We decided to go exploring by ourselves on Day Two. A short taxi ride brought us to Sentral Station, where we found breakfast at an unremarkable Indian coffee shop by the side of the road. We saw at once that they served something familiar to Singaporeans: roti prata.
I have a theory that the best food a country can offer is generally found off the streets, not in any swanky restaurant or air-conditioned eatery.
We faced a slight language problem when we discovered our Indian shopowners didn't speak any English. Now, if you ask for roti prata in KL, you're not going to get any. Although it's the same thing, over there it's known as roti chennai; something my friend discovered the hard way.
After some linguistic struggling and verbal grasping at straws, we eventually managed to order a roti pisang (banana prata) and a roti telur (egg prata). I must say that the Malaysian roti chennai is much better than the Singaporean roti prata. Crispy and flaky, there is not a hint of the limpness and sogginess that so often disappoints when tucking into a roti prata here. Fresh and hot, the roti pisang and roti telur almost crackled as we attacked them. The sweet, caramelised banana slices and puffy egg were all we needed to whet our breakfast appetites.
We also decided to try a chicken murtabak on the stall-owner's suggestion ("bagus!" thumbs-up), and were surprised to find that it was very different from what we're used to in Singapore. The Malaysian version is almost like stuffed pita, with an interesting stuffing of diced chicken and what might have been chickpeas, though I can't be sure. I'm not sure if I'm all that fond of it, but it was certainly unusual.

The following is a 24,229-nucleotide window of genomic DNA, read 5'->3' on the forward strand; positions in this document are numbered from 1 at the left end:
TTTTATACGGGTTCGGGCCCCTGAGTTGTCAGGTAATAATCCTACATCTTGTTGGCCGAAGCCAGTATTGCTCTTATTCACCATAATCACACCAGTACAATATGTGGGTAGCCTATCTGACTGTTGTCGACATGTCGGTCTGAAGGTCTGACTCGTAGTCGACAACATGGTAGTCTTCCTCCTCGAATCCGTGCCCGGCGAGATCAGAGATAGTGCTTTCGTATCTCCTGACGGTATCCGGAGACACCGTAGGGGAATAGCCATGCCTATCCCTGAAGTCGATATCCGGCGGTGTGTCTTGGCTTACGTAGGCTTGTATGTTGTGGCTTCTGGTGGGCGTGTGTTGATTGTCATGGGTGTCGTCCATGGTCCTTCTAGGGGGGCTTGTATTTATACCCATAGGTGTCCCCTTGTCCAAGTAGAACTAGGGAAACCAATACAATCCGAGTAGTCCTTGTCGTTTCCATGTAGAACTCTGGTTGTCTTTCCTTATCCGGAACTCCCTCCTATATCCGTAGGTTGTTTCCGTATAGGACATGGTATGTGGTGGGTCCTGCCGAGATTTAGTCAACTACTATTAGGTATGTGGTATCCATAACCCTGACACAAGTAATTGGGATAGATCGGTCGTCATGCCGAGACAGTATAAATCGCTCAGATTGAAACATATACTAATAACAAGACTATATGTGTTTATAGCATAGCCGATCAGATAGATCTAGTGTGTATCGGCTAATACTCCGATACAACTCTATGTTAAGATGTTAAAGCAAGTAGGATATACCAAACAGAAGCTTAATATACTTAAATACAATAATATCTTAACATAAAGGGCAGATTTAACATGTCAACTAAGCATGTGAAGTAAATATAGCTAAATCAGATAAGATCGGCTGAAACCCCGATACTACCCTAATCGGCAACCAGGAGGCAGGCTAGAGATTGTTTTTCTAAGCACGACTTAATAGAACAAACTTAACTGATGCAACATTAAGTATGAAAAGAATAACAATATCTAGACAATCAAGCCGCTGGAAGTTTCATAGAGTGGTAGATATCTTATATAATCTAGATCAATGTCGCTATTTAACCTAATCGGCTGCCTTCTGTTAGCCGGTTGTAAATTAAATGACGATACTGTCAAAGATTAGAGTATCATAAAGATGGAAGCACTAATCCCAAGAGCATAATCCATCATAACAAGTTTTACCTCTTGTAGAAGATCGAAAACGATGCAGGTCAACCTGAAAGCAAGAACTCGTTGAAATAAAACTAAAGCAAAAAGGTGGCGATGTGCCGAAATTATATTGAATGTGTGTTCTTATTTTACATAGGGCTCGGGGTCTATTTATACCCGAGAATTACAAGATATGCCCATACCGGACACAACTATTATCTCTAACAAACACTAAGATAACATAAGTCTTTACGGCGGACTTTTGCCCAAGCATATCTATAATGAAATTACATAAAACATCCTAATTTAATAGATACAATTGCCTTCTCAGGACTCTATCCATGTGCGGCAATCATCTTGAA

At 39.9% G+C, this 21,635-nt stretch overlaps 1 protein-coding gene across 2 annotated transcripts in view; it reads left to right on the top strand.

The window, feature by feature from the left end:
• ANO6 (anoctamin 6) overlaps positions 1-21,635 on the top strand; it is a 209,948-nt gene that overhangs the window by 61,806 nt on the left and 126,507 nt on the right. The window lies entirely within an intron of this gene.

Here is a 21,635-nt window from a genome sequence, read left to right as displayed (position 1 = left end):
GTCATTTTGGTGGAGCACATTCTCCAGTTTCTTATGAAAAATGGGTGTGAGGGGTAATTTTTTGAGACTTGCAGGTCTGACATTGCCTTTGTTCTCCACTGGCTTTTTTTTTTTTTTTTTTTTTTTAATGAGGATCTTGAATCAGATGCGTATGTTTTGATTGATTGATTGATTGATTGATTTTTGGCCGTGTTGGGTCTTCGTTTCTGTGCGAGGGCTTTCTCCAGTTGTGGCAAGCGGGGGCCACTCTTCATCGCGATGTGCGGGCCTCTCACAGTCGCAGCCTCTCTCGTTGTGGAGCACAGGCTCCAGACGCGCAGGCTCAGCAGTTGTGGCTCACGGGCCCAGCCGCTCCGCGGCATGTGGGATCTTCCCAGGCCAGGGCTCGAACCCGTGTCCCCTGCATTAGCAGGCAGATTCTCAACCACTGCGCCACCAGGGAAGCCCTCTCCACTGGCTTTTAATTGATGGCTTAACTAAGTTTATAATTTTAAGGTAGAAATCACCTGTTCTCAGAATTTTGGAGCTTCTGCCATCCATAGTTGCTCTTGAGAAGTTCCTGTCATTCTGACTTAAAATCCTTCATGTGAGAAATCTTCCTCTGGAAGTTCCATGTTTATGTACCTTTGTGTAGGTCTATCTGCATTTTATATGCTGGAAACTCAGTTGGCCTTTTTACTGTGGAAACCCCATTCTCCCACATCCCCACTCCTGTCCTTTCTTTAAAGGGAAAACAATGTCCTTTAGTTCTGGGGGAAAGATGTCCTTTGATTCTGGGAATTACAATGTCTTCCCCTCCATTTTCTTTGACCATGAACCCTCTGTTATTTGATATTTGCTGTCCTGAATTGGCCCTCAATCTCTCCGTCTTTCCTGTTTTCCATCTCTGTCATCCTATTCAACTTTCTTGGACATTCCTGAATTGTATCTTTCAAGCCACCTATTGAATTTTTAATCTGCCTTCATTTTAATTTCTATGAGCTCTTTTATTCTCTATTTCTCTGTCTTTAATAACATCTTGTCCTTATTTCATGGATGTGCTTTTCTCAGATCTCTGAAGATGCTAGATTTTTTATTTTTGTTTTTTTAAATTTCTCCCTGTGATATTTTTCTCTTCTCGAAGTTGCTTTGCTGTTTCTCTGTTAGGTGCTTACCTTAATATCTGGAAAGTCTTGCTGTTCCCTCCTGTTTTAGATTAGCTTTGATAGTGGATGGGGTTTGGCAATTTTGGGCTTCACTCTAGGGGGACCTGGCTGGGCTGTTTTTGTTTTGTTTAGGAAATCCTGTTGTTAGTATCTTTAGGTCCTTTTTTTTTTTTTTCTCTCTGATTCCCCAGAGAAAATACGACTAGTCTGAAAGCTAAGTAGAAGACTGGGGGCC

Lunch was at another Indian eatery opposite KL's Central Market (a tourist trap if ever there was one).
It wasn't till after I'd ordered that I realised the only other people eating Naan were two Caucasian tourists. Sure enough, my naan was huge, and extremely doughy. I couldn't finish the whole thing, but made a valiant effort. The tandoori chicken was strangely spicy, perhaps something to do with the chilli oil the chicken is infused with.
Most of the other diners had dishes that looked something like this, rice with assorted vegetables and meat. I recognised beef rendang, mutton and fried chicken. Something fairly similar to our own chye png stalls, I imagine.
Since most of our evening was spent bargain-hunting at Petaling Street, it went without saying that dinner had to be somewhere in the vicinity, especially as Chinatown was littered with roadside stalls emitting really amazing aromas.
When I first had lok-lok, or what some rather pretentiously term 'Chinese fondue', I mistakenly thought I was looking at satay gone wrong. While I know better now, it's still not the best thing I've eaten, so it's lucky that in addition to the lok-lok we had for dinner, there were a few other stalls selling other kinds of food.
It is said that good things come in small packages, but I was still a bit disappointed at the size of my bowl of Ipoh Hor Fun. However, I was immediately heartened when I took my first slurp. There is just something so ethereally silky about the smoothness of Malaysian hor fun noodles, and the sweetness of the broth, that one bowl is rarely enough.
Immensely satisfied with our dinner (and our shopping), we went to bed on full stomachs, ready for the following day, our last in KL.